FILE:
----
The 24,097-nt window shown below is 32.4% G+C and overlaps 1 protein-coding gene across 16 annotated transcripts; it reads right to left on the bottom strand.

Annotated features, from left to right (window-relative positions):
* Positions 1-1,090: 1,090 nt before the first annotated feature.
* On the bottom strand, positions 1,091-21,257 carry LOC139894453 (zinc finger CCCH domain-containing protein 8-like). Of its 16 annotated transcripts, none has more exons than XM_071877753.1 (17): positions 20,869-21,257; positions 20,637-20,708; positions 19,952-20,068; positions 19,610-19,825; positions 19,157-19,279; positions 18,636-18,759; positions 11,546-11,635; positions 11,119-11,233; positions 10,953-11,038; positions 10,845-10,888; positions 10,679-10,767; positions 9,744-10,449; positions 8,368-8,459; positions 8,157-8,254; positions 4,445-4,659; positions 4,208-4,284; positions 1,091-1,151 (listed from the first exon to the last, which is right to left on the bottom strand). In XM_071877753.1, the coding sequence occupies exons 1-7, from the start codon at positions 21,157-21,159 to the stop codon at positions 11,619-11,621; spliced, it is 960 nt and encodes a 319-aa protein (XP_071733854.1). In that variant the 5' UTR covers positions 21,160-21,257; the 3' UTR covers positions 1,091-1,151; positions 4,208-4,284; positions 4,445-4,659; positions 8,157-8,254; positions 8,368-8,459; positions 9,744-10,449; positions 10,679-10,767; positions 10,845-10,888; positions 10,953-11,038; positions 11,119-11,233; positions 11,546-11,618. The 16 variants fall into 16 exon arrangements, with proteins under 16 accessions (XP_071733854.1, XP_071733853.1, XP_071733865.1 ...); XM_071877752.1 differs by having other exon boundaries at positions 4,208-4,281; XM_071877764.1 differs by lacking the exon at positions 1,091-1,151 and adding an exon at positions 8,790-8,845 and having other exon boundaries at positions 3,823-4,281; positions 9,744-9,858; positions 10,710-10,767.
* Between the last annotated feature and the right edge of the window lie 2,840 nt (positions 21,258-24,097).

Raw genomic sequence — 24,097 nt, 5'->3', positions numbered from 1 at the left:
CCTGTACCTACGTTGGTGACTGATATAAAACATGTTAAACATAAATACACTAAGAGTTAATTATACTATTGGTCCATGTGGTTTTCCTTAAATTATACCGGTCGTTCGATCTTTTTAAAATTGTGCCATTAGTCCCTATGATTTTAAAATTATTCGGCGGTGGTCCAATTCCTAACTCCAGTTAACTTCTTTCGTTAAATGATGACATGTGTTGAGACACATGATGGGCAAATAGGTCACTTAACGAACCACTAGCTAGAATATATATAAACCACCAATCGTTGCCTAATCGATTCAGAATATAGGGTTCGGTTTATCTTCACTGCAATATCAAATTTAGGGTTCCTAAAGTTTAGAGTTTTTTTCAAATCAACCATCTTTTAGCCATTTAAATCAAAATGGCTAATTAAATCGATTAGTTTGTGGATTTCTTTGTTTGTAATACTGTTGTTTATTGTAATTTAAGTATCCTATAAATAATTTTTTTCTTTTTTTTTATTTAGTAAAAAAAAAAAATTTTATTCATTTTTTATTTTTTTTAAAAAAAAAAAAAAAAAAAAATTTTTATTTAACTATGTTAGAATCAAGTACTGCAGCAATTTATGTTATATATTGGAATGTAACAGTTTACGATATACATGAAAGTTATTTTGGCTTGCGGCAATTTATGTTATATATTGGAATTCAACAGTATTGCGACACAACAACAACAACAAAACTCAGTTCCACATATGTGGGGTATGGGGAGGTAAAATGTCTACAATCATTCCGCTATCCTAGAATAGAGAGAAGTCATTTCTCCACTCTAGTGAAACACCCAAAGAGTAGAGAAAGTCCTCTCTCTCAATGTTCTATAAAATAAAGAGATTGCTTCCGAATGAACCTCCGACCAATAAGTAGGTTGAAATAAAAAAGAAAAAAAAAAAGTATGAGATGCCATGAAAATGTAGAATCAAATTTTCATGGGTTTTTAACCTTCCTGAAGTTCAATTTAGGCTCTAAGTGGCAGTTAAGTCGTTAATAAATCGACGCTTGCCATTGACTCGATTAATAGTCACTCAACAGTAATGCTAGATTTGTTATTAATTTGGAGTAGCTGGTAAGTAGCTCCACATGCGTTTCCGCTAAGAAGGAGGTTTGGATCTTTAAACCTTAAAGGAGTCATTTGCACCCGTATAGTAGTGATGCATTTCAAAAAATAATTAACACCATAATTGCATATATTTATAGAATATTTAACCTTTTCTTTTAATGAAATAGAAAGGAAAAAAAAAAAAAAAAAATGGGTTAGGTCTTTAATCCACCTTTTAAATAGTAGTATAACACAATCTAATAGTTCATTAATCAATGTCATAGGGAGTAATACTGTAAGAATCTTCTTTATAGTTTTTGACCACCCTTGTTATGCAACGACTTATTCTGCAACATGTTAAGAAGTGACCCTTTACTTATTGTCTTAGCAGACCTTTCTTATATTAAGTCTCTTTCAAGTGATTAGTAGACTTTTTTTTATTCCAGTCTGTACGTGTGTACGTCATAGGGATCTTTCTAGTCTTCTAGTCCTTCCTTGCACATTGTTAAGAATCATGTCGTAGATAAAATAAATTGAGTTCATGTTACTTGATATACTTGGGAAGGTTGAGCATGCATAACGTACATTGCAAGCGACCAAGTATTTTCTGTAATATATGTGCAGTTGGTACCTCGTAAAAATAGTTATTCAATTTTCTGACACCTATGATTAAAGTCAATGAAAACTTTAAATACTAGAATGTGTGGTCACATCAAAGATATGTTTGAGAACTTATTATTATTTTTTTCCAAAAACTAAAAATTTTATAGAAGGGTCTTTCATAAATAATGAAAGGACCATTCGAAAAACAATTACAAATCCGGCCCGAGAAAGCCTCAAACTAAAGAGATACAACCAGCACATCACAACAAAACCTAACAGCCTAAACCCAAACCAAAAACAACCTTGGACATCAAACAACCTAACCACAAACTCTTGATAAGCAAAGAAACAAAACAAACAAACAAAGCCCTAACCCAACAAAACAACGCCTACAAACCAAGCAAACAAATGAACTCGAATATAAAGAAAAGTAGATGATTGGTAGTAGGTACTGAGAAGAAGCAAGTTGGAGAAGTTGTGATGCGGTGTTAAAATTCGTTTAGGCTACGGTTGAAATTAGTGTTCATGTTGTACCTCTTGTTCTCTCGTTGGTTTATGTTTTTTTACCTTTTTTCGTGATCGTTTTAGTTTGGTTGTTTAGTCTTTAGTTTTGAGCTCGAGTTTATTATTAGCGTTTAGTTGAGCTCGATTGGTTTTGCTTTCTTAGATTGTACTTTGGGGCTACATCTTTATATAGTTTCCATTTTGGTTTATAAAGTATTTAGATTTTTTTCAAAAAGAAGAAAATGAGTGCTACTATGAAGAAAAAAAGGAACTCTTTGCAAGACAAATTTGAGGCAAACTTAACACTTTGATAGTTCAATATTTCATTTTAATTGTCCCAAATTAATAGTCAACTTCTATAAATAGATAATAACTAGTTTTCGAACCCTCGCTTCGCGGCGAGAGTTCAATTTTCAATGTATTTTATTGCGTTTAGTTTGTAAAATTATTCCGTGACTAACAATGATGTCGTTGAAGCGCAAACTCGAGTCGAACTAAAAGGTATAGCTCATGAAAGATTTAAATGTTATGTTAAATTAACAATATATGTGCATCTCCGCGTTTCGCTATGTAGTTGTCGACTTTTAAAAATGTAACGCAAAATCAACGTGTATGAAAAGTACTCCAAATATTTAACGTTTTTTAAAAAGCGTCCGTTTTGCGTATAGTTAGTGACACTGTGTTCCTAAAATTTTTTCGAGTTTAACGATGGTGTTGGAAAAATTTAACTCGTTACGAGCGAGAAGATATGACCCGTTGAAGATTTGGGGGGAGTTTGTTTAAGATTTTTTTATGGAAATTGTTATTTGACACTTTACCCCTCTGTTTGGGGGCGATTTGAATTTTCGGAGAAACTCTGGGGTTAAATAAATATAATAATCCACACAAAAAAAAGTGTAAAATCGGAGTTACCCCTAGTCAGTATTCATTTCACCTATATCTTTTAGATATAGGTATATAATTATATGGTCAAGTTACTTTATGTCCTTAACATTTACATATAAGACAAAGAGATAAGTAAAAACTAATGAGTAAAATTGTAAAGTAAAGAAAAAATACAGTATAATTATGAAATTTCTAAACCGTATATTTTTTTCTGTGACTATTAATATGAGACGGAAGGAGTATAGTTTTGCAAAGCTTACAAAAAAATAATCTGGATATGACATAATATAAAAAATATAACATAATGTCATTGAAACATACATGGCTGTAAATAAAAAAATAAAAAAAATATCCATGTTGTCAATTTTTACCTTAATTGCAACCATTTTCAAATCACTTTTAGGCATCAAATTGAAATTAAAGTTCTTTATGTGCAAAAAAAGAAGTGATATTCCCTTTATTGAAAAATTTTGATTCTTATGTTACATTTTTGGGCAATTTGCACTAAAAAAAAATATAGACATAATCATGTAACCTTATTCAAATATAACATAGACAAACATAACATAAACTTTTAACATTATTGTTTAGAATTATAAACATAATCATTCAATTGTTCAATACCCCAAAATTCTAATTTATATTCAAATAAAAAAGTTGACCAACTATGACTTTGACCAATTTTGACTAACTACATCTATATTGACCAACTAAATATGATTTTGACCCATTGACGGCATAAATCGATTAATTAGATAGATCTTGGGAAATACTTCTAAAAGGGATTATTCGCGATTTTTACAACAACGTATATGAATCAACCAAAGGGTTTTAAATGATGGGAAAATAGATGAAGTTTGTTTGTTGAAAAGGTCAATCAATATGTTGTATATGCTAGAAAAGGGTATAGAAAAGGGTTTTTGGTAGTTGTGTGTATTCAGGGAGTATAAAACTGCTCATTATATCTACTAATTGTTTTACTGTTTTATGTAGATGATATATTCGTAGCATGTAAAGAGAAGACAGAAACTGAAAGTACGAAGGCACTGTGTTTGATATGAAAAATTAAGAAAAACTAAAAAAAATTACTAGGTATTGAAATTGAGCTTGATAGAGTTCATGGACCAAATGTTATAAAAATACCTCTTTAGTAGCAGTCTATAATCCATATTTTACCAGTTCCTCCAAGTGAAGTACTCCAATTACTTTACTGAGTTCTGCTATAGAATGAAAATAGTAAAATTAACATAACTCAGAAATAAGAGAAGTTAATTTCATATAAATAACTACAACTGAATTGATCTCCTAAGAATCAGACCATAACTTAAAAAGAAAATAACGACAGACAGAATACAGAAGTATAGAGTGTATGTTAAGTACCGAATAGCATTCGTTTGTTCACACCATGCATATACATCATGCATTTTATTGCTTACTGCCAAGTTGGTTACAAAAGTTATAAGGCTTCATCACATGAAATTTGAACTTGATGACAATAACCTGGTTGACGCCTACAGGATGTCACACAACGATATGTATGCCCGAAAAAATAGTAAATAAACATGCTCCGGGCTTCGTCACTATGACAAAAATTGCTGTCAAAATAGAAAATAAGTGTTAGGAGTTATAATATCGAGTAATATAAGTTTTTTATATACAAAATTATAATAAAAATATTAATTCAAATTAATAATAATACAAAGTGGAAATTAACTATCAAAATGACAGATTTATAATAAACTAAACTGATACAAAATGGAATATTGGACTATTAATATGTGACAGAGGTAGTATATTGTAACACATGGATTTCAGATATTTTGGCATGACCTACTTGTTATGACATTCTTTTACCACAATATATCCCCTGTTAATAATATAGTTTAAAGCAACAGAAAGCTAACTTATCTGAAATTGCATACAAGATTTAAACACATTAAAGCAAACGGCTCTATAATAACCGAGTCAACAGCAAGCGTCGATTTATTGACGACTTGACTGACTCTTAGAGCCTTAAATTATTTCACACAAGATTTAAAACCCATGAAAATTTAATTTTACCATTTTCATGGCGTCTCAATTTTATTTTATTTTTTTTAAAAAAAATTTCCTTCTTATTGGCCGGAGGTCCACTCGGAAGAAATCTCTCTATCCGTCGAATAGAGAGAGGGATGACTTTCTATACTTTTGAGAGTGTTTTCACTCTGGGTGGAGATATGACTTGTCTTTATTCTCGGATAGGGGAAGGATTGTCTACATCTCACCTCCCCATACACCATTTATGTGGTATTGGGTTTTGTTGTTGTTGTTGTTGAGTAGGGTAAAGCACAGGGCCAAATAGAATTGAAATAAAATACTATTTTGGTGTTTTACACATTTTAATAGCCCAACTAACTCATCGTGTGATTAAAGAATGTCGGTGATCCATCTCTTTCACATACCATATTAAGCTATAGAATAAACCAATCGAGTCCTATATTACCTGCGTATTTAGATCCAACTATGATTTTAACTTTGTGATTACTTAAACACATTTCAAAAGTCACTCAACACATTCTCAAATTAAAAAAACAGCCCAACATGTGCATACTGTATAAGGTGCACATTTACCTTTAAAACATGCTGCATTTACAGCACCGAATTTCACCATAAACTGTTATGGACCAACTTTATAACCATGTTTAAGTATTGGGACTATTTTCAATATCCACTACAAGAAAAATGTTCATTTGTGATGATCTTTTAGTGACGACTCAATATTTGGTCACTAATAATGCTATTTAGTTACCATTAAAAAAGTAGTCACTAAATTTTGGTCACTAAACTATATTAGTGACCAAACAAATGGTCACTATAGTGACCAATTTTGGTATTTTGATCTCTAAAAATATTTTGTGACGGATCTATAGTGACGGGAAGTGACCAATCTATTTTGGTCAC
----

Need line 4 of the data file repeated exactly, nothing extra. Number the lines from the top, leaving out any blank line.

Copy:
* On the bottom strand, positions 1,091-21,257 carry LOC139894453 (zinc finger CCCH domain-containing protein 8-like). Of its 16 annotated transcripts, none has more exons than XM_071877753.1 (17): positions 20,869-21,257; positions 20,637-20,708; positions 19,952-20,068; positions 19,610-19,825; positions 19,157-19,279; positions 18,636-18,759; positions 11,546-11,635; positions 11,119-11,233; positions 10,953-11,038; positions 10,845-10,888; positions 10,679-10,767; positions 9,744-10,449; positions 8,368-8,459; positions 8,157-8,254; positions 4,445-4,659; positions 4,208-4,284; positions 1,091-1,151 (listed from the first exon to the last, which is right to left on the bottom strand). In XM_071877753.1, the coding sequence occupies exons 1-7, from the start codon at positions 21,157-21,159 to the stop codon at positions 11,619-11,621; spliced, it is 960 nt and encodes a 319-aa protein (XP_071733854.1). In that variant the 5' UTR covers positions 21,160-21,257; the 3' UTR covers positions 1,091-1,151; positions 4,208-4,284; positions 4,445-4,659; positions 8,157-8,254; positions 8,368-8,459; positions 9,744-10,449; positions 10,679-10,767; positions 10,845-10,888; positions 10,953-11,038; positions 11,119-11,233; positions 11,546-11,618. The 16 variants fall into 16 exon arrangements, with proteins under 16 accessions (XP_071733854.1, XP_071733853.1, XP_071733865.1 ...); XM_071877752.1 differs by having other exon boundaries at positions 4,208-4,281; XM_071877764.1 differs by lacking the exon at positions 1,091-1,151 and adding an exon at positions 8,790-8,845 and having other exon boundaries at positions 3,823-4,281; positions 9,744-9,858; positions 10,710-10,767.